Snails and Slugs and Bugs Oh My

Let me start out by saying I believe religiously in organic gardening. Pesticides and herbicides are doing terrible damage to the environment—which includes us. I remember, it must be forty years ago, my sister reporting from Minneapolis that she woke up one morning and realized she was no longer hearing birds.

And since there’s proof that some pesticides mimic estrogen, who do I sue for my breast cancer of 23 years ago?

I can honestly say that since I became aware of the organic way back in the very early 70s, I’ve never used chemical fertilizers, never poisoned anything in my yard. Mostly, it’s worked just fine.  

The garden last year was not so good—first year in this house. Tomato wilt, dying beans. Why? We discovered that a previous owner had laid down layer upon layer of black fabric weed block and the roots couldn’t get through it.   So we yanked all that crap out of there and things are doing great this year. My squash is big and beautiful. My tomatoes, divine. The chard is holey but good. The eggplant looks like it’s going to produce, the peppers are okay,  and the cucumbers are growing fast.  But my beans…ah, my poor beans.

We’ve now planted them four times, and that’s it for me. Looks like we’ll get maybe a dozen decent vines. Maybe.

The first batch of seedlings kept disappearing and since I found snails standing around on them, I guessed that was the problem. I had planted the squash next to the beans and the bigger the squash  got the more shade it cast on the ground and the damper it stayed.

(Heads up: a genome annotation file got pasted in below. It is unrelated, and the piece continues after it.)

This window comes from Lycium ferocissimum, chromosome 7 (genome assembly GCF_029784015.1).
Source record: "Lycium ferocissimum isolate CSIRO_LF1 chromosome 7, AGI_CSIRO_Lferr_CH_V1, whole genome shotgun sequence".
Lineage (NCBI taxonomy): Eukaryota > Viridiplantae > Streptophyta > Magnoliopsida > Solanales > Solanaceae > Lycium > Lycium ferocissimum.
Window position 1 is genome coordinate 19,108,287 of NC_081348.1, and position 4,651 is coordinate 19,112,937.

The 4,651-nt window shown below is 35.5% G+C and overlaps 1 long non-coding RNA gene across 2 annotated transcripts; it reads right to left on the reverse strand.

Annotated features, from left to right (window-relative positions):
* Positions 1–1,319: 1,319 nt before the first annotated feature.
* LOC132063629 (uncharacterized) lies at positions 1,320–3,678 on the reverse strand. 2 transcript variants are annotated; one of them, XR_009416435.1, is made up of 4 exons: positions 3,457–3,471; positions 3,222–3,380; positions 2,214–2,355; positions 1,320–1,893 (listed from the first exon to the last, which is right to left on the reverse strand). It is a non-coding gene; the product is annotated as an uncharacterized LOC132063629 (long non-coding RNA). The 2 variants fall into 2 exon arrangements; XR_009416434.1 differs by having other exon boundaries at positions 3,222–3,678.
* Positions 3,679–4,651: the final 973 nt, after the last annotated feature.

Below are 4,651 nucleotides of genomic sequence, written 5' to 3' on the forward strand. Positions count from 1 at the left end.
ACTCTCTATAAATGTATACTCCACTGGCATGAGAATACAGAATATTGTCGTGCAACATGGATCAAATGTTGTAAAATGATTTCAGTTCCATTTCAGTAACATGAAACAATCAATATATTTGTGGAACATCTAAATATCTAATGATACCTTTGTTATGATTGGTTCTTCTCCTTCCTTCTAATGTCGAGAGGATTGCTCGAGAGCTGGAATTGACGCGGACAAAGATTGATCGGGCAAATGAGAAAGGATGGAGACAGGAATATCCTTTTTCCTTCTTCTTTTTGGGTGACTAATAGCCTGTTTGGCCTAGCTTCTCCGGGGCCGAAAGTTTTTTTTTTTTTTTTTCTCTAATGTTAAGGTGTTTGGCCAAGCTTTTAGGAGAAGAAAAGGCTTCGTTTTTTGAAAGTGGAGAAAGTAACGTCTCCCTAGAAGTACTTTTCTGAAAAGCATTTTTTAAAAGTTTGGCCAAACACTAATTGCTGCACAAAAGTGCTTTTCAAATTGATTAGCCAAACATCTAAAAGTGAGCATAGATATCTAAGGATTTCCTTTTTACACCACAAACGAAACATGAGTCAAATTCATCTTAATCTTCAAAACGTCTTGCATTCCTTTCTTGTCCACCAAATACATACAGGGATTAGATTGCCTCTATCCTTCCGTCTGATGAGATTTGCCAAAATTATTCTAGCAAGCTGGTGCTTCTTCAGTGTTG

I think snails are cute. I know. But I do. And remember, no poison in my garden ever. First attempt: copper tape all around the raised bed. Expensive and exhausting. That worked for several days and we got a few seedlings out of the second planting. But then it stopped working. I learned that the tape tarnishes and must be cleaned. Right. Then I learned that it should be about six inches wide. The stuff they sell for the purpose is a bit more than an inch. Useless. Next we tried egg shells. Crushing them every day and sprinkling them out there. Labor intensive and we would have had to eat a dozen eggs a day each to get enough. Failure. So much for the second planting. I finally conceded that stronger measures had to be taken. We put out the dreaded bowl of beer, on the understanding that I could not possibly collect the corpses in the morning. I felt terrible. But I rationalized that if they drowned while drunk, that was only partly my fault.

Unfortunately, I got to feel terrible for only one night. The next morning, yes, there were corpses. The morning after that, and several succeeding mornings, there was no beer in the bowl and no corpses. Either the snails had developed a prodigious capacity for drink or something more mammalian was partying in our vegetable garden every night.

Another generation of seedlings eaten. Next, we tried sandpaper, the wet-dry variety, since that had also been recommended. Much to my amazement, it seemed to work. That was when I noticed that snails were not the only problem. The competition eliminated for the moment, pill bugs rose out of the ground like avenging visigoths and swarmed the fourth generation of seedlings.